Government support, from furlough and SEISS to tax deferrals and business loans have helped SMEs to survive over the past 3-months. These schemes have injected money into businesses, have enabled businesses to pay their staff and have held off the inevitable squeeze that will follow.

David adds; “We are already seeing redundancies and businesses failing due to lack of cash. To use an analogy, we are currently in the eye of the storm. Exiting the storm will be challenging. But there are a number of steps that SMEs can take to survive this storm and build a platform to thrive in the long term.

There are 3 key areas that SMEs need to focus on: their cash, their people and their customers.”

The Martlet Partnership has produced a handy guide highlighting the Top Twenty Things SMEs need to do to safeguard their business. You can find the guide below.

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Summary of furlough changes to support our guide posted on 24 June.

In addition to our guide, Everything SMEs Need to Know about Furlough, which was posted on 24 June, we are now pleased to present a very simple quick guide below.

The Coronavirus Job Retention Scheme (CJRS) helps employers cover the costs of keeping individual employees on furlough, each for periods of three weeks or more.

Currently employers can claim under the CJRS for 80% of the employee’s usual wage (up to £2,500 per month) plus the employer’s NIC on those wages and the employer’s minimum contributions to the workplace pension, but this is about to change from:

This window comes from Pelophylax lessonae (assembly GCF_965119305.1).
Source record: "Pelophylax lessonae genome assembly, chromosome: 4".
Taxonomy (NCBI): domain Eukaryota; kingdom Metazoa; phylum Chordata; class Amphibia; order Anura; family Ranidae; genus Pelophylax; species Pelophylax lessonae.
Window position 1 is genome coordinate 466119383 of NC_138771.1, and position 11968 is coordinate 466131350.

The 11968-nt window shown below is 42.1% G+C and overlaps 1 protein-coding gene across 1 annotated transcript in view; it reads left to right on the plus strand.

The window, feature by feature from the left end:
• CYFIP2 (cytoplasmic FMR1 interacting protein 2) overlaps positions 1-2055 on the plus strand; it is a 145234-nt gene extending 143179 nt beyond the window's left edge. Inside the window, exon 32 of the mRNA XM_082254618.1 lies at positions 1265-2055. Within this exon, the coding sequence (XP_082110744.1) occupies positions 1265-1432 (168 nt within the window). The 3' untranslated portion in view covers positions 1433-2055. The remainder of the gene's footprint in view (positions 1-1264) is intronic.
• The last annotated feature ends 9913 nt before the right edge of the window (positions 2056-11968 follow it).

·     1 July – employees can be furloughed for flexible periods with no minimum.  

·     1 August – CJRS will not cover the employer’s NIC or pension contributions.

·     1 September – CJRS will cover 70% of usual wages capped at £2,187.50 per month, but no employer’s NIC or pension contributions.

·     1 October – CJRS will cover 60% of usual wages capped at £1,875 per month, but no employer’s NIC or pension contributions.

·     1 November – no further support will be paid for furlough periods after 31 October.

Employers must continue to pay their employees at least 80% of their usual pay for furlough periods. For periods the employee is working they must be paid in line with their agreed employment contract, at rates above or equal to the National Minimum wage or National Living Wage, according to their age.  

Employers must not change the terms and conditions of employment contracts to reduce furlough pay to the amount of CJRS grant.

To be included in a CJRS claim for furlough periods from 1 July onwards, the employee must have been furloughed for a period of at least three weeks at some point between 1 March and 30 June 2020, with a few exceptions. Claims for furlough periods to 30 June must reach HMRC by 31 July.  

An employer won’t be able to use the CJRS from 1 July if they have not already made CJRS claims for their employees for earlier periods. Also the maximum number of employees the employer can claim for in July and beyond is limited to the maximum number of employees included in claims for periods up to 30 June 2020. 

Those are the bare bones of the new flexible furlough scheme, but there is much more detail to digest on how to calculate an employee’s usual hours and usual wages. A good deal of record keeping will also be required to keep track of what hours each employee has worked, or been furloughed, within each pay period. For more detail follow the link below.

Contactez nous

The Martlet Partnership LLP
Martlet House
E1 Yeoman Gate
Yeoman Way
West Sussex
BN13 3QZ

Tel.: +44 (0) 1903 600555
Fax.: +44 (0) 1903 600828